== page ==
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Reginald Le Borg
Lon Chaney Jr.,
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Losing his memories of the last few days, neurologist Dr. Steele is told that his wife has been brutally murdered. Steele, aware of his conniving wife's infidelity, believes he may have been the killer and enlists the aid of his pretty nurse Stella to hypnotize him into recovering his lost memories. Written by
Doug Sederberg <firstname.lastname@example.org>
After the radio mystery show "Inner Sanctum" had been running for two years with huge success, Universal Pictures decided to make a movie out of it - which was itself so successful that it became a movie serial, consisting of six films altogether, all of them starring Lon Chaney Jr. in different roles; just like Richard Dix in the "Whistler" series - only with MUCH more suspense, mystery and a DEFINITE touch of Film Noir, especially this first and enormously impressive entry...
Here, Lon Chaney Jr. plays a successful neurologist who's helping lots of people with severe psychological problems by entering into their subconscious hypnotizing them, and finding the underlying reasons for their diseases - only he can't help HIMSELF: his marriage has been unhappy for years, his beautiful wife has turned away from him, cheating on him with other men, making him feel ridiculous and jealous
and ANGRY... And one day, after another quarrel about her affairs,
she is found murdered - while Dr. Steel finds himself in his office the next morning, suffering from amnesia. And while hard-boiled Inspector Gregg starts bothering him immediately, trying to get a confession out of him, Steel himself begins to believe that he's guilty; so the only way to find out the truth (while his wife's boyfriend, who keeps protesting his innocence, is waiting on Death Row for his execution), he thinks, is by having his faithful assistant Stella hypnotize him and record his memories on disk...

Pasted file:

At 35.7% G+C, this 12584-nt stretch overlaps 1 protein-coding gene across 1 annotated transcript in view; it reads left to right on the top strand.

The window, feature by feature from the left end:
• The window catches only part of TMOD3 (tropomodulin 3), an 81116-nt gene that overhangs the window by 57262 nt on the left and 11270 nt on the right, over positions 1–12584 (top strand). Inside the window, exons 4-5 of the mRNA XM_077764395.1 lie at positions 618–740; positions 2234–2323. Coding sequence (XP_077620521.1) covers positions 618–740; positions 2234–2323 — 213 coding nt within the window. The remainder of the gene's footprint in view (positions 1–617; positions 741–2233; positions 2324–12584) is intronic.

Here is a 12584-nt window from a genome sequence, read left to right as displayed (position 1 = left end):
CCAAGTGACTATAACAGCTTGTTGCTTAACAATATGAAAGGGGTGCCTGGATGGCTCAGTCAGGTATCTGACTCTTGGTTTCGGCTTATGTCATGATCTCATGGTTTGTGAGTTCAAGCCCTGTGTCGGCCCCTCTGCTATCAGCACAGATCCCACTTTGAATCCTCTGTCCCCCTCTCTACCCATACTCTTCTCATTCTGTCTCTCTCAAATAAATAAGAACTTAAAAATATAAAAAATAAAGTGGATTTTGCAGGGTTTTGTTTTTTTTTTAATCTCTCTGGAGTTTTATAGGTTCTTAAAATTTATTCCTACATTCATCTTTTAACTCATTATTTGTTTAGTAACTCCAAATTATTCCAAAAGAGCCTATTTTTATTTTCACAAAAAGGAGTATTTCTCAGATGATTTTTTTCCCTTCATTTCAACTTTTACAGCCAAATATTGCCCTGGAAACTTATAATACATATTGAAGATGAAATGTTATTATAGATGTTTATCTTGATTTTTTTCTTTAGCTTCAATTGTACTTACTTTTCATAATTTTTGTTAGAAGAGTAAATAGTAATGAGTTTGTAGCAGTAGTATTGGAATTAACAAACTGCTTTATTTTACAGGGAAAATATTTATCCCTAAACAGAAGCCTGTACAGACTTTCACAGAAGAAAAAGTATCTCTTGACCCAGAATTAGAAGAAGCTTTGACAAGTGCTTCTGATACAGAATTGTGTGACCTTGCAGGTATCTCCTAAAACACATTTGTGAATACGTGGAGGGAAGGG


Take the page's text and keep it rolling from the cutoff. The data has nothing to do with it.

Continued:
There are SO many twists and turns in this REALLY 'noirish', gloomy and fateful story (underlined by surrealistic camera and sound effects) that towards the end, we all feel almost like being under hypnosis ourselves, and no one knows anymore who the real killer is - and those who are realistic enough to guess, just don't want to believe it... But the MOST unbelievable thing is - that a movie of THIS class today seems almost forgotten, and isn't even considered by most people as 'Noir'!! While in comparison to this dark masterpiece full of doomed men, reckless femmes fatales and cynical cops, even some of the greatest and most celebrated Noirs (like, let's say "The Big Sleep", which is full of murders, but also of playful jokes, and does have its cheerful happy ending) look almost like children's films...
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